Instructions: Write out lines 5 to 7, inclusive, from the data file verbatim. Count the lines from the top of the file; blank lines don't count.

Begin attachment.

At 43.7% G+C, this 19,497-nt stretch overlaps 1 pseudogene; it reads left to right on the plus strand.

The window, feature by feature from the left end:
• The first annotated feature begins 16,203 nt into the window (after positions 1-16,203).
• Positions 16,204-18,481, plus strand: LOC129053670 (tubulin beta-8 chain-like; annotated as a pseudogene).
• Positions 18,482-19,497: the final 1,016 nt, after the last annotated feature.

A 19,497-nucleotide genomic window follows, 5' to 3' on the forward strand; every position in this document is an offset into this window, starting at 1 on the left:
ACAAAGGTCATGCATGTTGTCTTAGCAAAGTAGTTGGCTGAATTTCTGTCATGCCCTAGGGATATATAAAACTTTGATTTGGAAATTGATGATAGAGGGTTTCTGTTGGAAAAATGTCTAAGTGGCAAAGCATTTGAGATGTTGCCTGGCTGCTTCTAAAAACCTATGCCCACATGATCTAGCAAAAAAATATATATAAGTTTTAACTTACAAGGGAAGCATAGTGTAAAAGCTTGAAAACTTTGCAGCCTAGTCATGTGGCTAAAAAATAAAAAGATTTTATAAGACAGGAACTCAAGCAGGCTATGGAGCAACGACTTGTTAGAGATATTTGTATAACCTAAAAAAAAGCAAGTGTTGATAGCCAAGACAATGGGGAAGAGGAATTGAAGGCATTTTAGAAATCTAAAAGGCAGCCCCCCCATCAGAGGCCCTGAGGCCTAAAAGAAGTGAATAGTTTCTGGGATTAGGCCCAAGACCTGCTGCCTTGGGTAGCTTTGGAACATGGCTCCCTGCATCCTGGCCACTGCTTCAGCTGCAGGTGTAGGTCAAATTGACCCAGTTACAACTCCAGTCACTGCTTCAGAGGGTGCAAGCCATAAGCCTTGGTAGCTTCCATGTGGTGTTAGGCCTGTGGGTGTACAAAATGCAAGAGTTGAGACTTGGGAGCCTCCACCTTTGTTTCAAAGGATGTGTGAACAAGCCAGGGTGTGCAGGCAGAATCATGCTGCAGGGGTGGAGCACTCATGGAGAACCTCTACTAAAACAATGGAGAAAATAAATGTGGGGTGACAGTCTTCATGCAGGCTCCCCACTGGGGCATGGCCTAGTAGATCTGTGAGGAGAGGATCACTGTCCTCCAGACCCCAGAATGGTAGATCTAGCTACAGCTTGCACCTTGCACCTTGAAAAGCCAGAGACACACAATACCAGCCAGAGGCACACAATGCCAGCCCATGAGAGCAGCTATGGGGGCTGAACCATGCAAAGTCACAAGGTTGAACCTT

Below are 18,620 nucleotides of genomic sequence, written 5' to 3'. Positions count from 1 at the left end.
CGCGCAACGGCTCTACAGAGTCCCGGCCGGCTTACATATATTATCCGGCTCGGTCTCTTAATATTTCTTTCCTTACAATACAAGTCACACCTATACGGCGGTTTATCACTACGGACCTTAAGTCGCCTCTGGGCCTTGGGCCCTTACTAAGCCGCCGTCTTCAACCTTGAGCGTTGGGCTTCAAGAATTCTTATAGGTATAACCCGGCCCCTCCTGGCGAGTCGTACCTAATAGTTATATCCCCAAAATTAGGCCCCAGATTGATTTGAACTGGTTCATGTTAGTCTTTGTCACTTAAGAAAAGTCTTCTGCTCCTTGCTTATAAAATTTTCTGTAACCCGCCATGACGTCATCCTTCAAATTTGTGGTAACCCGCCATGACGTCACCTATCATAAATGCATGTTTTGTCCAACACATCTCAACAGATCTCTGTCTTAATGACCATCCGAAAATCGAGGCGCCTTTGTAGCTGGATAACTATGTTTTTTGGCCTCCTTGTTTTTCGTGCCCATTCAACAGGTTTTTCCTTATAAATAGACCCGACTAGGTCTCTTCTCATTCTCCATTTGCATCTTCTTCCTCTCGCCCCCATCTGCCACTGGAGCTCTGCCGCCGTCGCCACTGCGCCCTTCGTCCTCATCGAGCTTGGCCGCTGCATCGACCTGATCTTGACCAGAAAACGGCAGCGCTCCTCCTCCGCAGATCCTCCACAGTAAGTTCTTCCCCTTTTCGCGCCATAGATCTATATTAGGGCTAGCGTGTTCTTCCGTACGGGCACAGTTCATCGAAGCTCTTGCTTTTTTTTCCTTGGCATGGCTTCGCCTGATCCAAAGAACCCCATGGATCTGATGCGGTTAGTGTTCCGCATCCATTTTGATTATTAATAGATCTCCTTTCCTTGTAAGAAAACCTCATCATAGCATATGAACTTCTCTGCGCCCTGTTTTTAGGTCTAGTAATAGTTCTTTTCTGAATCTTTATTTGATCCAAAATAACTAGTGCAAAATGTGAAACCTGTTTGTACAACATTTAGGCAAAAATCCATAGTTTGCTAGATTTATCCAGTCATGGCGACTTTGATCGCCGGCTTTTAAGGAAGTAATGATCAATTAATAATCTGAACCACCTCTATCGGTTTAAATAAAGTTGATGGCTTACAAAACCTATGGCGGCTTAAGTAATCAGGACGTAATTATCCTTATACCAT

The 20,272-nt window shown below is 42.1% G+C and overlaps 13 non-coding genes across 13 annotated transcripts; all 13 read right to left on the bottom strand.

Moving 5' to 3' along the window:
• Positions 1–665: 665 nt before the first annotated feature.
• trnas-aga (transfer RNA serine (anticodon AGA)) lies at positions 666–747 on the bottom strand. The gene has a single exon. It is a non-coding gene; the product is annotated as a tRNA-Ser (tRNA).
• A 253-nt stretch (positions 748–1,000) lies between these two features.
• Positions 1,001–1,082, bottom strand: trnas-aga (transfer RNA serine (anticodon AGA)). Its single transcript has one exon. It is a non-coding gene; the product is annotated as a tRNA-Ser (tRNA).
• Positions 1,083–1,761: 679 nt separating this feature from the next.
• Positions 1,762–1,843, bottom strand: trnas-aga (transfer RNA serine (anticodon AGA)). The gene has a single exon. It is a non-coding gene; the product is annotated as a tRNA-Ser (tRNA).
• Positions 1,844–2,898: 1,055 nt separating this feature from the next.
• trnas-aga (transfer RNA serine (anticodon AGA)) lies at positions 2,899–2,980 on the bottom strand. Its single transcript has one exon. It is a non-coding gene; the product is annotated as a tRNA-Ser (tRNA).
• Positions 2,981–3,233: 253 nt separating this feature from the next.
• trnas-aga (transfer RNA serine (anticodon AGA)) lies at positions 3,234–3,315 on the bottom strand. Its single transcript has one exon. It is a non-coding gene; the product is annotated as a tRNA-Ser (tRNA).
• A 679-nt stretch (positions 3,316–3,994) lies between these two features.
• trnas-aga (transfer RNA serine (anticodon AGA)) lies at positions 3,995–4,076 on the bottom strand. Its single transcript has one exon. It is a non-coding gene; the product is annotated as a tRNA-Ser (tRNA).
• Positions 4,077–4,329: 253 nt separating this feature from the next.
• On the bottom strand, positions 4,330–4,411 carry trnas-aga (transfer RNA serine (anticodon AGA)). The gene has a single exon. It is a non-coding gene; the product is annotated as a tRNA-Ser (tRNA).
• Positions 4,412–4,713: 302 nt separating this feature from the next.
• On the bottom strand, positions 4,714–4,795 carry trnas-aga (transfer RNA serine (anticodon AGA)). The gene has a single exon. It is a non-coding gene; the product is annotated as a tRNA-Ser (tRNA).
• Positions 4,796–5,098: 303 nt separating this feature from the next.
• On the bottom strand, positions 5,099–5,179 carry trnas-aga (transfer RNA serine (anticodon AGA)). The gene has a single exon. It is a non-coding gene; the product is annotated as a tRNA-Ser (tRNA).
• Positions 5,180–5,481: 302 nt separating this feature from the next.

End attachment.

• Positions 18,482-19,497: the final 1,016 nt, after the last annotated feature.

A 19,497-nucleotide genomic window follows, 5' to 3' on the forward strand; every position in this document is an offset into this window, starting at 1 on the left:
ACAAAGGTCATGCATGTTGTCTTAGCAAAGTAGTTGGCTGAATTTCTGTCATGCCCTAGGGATATATAAAACTTTGATTTGGAAATTGATGATAGAGGGTTTCTGTTGGAAAAATGTCTAAGTGGCAAAGCATTTGAGATGTTGCCTGGCTGCTTCTAAAAACCTATGCCCACATGATCTAGCAAAAAAATATATATAAGTTTTAACTTACAAGGGAAGCATAGTGTAAAAGCTTGAAAACTTTGCAGCCTAGTCATGTGGCTAAAAAATAAAAAGATTTTATAAGACAGGAACTCAAGCAGGCTATGGAGCAACGACTTGTTAGAGATATTTGTATAACCTAAAAAAAAGCAAGTGTTGATAGCCAAGACAATGGGGAAGAGGAATTGAAGGCATTTTAGAAATCTAAAAGGCAGCCCCCCCATCAGAGGCCCTGAGGCCTAAAAGAAGTGAATAGTTTCTGGGATTAGGCCCAAGACCTGCTGCCTTGGGTAGCTTTGGAACATGGCTCCCTGCATCCTGGCCACTGCTTCAGCTGCAGGTGTAGGTCAAATTGACCCAGTTACAACTCCAGTCACTGCTTCAGAGGGTGCAAGCCATAAGCCTTGGTAGCTTCCATGTGGTGTTAGGCCTGTGGGTGTACAAAATGCAAGAGTTGAGACTTGGGAGCCTCCACCTTTGTTTCAAAGGATGTGTGAACAAGCCAGGGTGTGCAGGCAGAATCATGCTGCAGGGGTGGAGCACTCATGGAGAACCTCTACTAAAACAATGGAGAAAATAAATGTGGGGTGACAGTCTTCATGCAGGCTCCCCACTGGGGCATGGCCTAGTAGATCTGTGAGGAGAGGATCACTGTCCTCCAGACCCCAGAATGGTAGATCTAGCTACAGCTTGCACCTTGCACCTTGAAAAGCCAGAGACACACAATACCAGCCAGAGGCACACAATGCCAGCCCATGAGAGCAGCTATGGGGGCTGAACCATGCAAAGTCACAAGGTTGAACCTT